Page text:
Gyasi Ross is a member of the Blackfeet Nation and his family also comes from the Suquamish Nation of the Port Madison Indian Reservation where he resides. Aside from being a father, lawyer and a filmmaker, the ever-busy Ross has found time to write two books. His latest, "How to Say I Love You in Indian" (Cut Bank Creek Press) comes out today. Here, he talks about real love, feminism via bell hooks and fatherhood.
The title of your book, "How to Say I Love You in Indian," might confuse people. What do you mean by it?
Well, there are a lot of fluent speakers of the Blackfoot language in my family, and my grandparents or really most people in my family will say they're speaking in Indian. That's just the way old folks speak, and that's who I was raised by, by grandparents and great aunties and uncles.
What about the love part of the title?
Poor people have different ways of communication, different kinds of love that are not part of materialistic culture. Expressing love isn't about a Hallmark card. ... It's not about convenience. It's not always about being vocal and poetic about love, it's about taking care of each other--like cooking. One of the stories in the book is about stew and how it's representative of love for a lot of poor people, and Indian people specifically. We always had the worst cuts of meat and the worst ingredients, but through those ingredients, time, love and secret sauce, it turned into a beautiful stew. That's what the title of the book is all about: physical manifestations of love and the symbols of our love within Native culture.
So it sounds like it's less about saying "I love you," and more about how you express it.
Right, it's about the action. A lot of the work that I do and the writing that I do is about fatherhood and mentorship. And because I'm a dad, I remind myself that I can say "I love you" all I want, but if my actions aren't commiserate with that, then it doesn't matter.
I noticed that you thanked bell hooks and you also have quote from her in the book. She's written a lot about love, and I'm curious about how she's influenced your work.
I think that bell hooks made feminism approachable to me. I was raised by a single mom and two older sisters, and by my grandmas, who are both amazing women. Just today, I was speaking with my auntie Wilma Faye and she's also provided a lot of structure for me. I tend to put women on a pedestal, and Native women especially because they were the ones who ensured that I was safe and always doted on me--to a fault, maybe. It was bell hooks who helped me to look more critically at the relationships that women have with men, and with young boys and sons specifically. And that was important for my intellectual development and my emotional honesty.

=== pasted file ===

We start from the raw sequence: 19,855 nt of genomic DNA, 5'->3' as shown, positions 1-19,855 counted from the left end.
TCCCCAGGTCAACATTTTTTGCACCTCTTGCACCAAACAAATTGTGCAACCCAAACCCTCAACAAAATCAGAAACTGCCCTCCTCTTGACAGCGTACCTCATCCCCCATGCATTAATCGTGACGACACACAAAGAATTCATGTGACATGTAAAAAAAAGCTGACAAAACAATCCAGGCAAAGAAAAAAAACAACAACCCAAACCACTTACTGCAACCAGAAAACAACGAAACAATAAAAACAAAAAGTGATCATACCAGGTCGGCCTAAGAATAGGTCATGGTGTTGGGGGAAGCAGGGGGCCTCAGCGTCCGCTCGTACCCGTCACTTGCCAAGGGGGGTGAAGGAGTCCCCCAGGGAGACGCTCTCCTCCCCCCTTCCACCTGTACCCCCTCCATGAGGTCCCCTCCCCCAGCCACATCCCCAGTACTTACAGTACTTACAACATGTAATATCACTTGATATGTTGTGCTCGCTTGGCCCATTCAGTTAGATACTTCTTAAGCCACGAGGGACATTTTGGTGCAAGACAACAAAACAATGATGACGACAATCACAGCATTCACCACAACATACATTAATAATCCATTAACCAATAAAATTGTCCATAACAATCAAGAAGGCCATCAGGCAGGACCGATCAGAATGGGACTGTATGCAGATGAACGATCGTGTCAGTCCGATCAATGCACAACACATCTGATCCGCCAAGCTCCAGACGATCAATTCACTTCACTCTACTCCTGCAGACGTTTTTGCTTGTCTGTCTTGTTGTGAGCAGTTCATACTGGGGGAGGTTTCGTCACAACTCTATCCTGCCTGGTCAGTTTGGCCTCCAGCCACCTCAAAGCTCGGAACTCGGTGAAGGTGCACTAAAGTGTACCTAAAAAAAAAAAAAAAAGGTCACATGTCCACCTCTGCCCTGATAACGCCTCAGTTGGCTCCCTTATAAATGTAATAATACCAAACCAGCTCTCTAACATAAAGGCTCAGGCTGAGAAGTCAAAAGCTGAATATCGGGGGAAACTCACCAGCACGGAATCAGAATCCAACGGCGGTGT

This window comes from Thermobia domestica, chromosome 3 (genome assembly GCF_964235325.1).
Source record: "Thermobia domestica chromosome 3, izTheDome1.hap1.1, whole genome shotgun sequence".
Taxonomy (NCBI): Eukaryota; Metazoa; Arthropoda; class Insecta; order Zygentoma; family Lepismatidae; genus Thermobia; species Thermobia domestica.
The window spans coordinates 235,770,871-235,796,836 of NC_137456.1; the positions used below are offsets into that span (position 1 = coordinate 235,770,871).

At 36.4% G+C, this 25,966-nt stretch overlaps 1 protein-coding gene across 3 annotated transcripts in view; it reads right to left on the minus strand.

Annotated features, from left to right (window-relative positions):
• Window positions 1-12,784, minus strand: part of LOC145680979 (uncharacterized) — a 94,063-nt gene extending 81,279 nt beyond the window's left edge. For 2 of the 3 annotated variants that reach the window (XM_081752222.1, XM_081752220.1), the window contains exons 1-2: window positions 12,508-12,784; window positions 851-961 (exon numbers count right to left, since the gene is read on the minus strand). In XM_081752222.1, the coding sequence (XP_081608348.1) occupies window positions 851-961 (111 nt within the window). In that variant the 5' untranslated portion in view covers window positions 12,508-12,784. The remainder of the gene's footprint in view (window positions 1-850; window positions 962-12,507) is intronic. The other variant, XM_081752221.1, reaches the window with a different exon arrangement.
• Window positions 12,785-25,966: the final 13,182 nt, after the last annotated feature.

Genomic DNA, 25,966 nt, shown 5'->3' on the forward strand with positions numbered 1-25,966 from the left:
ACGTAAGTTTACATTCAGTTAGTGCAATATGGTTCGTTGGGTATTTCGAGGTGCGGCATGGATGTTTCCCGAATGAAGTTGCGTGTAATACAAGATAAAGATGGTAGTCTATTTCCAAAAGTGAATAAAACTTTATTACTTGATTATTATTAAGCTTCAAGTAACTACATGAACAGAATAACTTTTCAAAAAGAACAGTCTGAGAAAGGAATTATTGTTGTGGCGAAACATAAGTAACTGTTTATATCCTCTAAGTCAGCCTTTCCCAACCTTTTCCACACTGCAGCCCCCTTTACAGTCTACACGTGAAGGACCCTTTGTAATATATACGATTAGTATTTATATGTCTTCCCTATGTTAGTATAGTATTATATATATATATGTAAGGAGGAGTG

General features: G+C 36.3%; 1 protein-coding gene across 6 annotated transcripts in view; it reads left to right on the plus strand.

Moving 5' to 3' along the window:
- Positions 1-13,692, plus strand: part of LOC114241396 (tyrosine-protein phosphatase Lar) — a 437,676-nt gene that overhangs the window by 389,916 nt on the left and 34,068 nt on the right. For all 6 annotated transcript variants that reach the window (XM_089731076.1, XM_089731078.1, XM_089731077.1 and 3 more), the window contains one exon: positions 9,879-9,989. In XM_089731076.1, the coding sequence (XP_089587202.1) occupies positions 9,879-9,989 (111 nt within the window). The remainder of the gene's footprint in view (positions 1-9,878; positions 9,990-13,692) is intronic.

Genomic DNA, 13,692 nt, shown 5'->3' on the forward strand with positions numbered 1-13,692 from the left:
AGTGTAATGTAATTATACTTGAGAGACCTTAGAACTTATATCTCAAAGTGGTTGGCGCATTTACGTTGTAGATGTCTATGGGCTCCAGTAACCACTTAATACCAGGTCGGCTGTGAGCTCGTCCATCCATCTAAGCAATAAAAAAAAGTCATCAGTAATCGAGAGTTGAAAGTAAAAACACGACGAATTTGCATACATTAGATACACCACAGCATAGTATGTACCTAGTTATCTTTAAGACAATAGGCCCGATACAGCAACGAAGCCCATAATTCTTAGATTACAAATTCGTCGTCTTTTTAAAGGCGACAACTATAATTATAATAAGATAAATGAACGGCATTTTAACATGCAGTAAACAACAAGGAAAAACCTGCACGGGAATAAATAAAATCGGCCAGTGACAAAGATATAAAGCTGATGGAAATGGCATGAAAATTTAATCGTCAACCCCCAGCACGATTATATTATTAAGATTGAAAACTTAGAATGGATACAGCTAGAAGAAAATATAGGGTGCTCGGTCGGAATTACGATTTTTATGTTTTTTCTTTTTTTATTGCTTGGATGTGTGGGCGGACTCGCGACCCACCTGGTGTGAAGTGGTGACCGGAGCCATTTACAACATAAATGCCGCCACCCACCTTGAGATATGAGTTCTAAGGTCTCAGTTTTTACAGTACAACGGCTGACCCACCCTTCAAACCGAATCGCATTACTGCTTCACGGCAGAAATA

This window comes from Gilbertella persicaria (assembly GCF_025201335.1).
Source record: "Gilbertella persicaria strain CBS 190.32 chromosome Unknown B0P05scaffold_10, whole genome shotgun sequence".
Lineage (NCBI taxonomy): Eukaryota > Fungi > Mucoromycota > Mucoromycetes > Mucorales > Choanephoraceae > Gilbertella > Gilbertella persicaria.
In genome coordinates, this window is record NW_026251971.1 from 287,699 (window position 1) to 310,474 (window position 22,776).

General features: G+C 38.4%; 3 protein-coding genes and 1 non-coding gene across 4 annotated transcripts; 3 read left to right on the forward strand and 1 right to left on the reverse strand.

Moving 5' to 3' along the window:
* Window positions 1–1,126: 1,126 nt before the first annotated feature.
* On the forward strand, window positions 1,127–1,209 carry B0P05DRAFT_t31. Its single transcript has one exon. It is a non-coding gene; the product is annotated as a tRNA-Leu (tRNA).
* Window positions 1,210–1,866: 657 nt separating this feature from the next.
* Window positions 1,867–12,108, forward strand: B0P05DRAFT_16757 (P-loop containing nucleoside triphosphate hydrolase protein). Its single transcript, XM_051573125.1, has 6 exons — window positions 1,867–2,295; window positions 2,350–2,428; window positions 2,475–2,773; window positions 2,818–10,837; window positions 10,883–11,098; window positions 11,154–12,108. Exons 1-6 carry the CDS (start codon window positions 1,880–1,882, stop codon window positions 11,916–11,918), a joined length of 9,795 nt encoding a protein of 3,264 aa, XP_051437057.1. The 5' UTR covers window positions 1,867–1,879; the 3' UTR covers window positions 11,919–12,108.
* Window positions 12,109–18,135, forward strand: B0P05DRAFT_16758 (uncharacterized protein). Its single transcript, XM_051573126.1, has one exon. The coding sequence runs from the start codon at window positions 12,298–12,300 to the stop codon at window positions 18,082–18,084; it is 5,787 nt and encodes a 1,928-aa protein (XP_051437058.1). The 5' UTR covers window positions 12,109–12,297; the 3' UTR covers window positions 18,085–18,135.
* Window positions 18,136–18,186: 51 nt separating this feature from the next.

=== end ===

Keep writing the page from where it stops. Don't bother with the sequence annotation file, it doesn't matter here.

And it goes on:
You're a father, a lawyer and a lot more. When did you find the time to write this book?
I don't sleep much, and that's tongue-in-cheek, but it's also true. I come from a home with a single mother, and so I take fatherhood and being an uncle very seriously. I try to work on that first and foremost, before any other those other titles--lawyer, writer, anything else--I'm a dad. And I'm also an uncle; I've been one since I was 12 years old. For me, what that means is that I have to figure out a way to negotiate everything else around those two things. I work entirely for myself, and when my son's at school, that's game time and I can work. But when he's home from 3 o'clock to 9 o'clock, that's his time. He can't just see me on my computer working. He needs to see me hanging out with him and being active as a way to teach him a healthy lifestyle. No paid work is getting done at that time. Whether it's writing, lawyering or consulting, that happens from 9 o'clock in the evening until it gets done.
You write in the book that the last 500 years don't define us as indigenous peoples--that the future will. What does that future look like for you?
There's a lot of controversy about how long Natives in both North and South America have been here, somewhere between 20,000 and 50,000 years. Five hundred years is absolutely nothing compared to how long we've been here. The United States empire is already showing incredible signs of decay, it's already falling apart. And most Natives can understand that this has been an experiment gone terribly wrong and that we shouldn't buy into it. Some Native people are trying to dis-enroll other tribal members over casino money--and that's the culpability that bell hooks writes about--and some of us are buying into this failed experiment. That's a subset of Native people don't understand that this is just a drop in the bucket.
What about the long-term future?
One of my mentors, Darrell Kipp passed [very recently]. He's a member of the Blackfoot Tribe who started immersion school on our reservation. He was someone who dedicated his life to the survival of a way of life: speaking our languages, keeping our customs alive, and understanding that those ways of being are going to have relevance and pertinence again. It's worth sustaining, it's worth helping those things to survive. Right now, there are enough Natives who get it, that this is a very temporary, illusory American way of life, and we can't get caught up in the glamour and glitz of it.
And what about the short-term future?
In the short term, it's about letting go of the exclusivity--we've always been about inclusiveness. Tribal enrollment is a legalistic mechanism that isn't even based in traditional notion because we had communities that you were either a part of or you weren't. If you came to our communities in good faith, you were put to work. The more we buy into that exclusivity model that somehow being an Indian, being a Native, or being a tribal member has more value than simply being responsible, that worse off we are. But if we recognize that being a Native person is all about responsibility and continuing a way of life, then I think our outlook is good.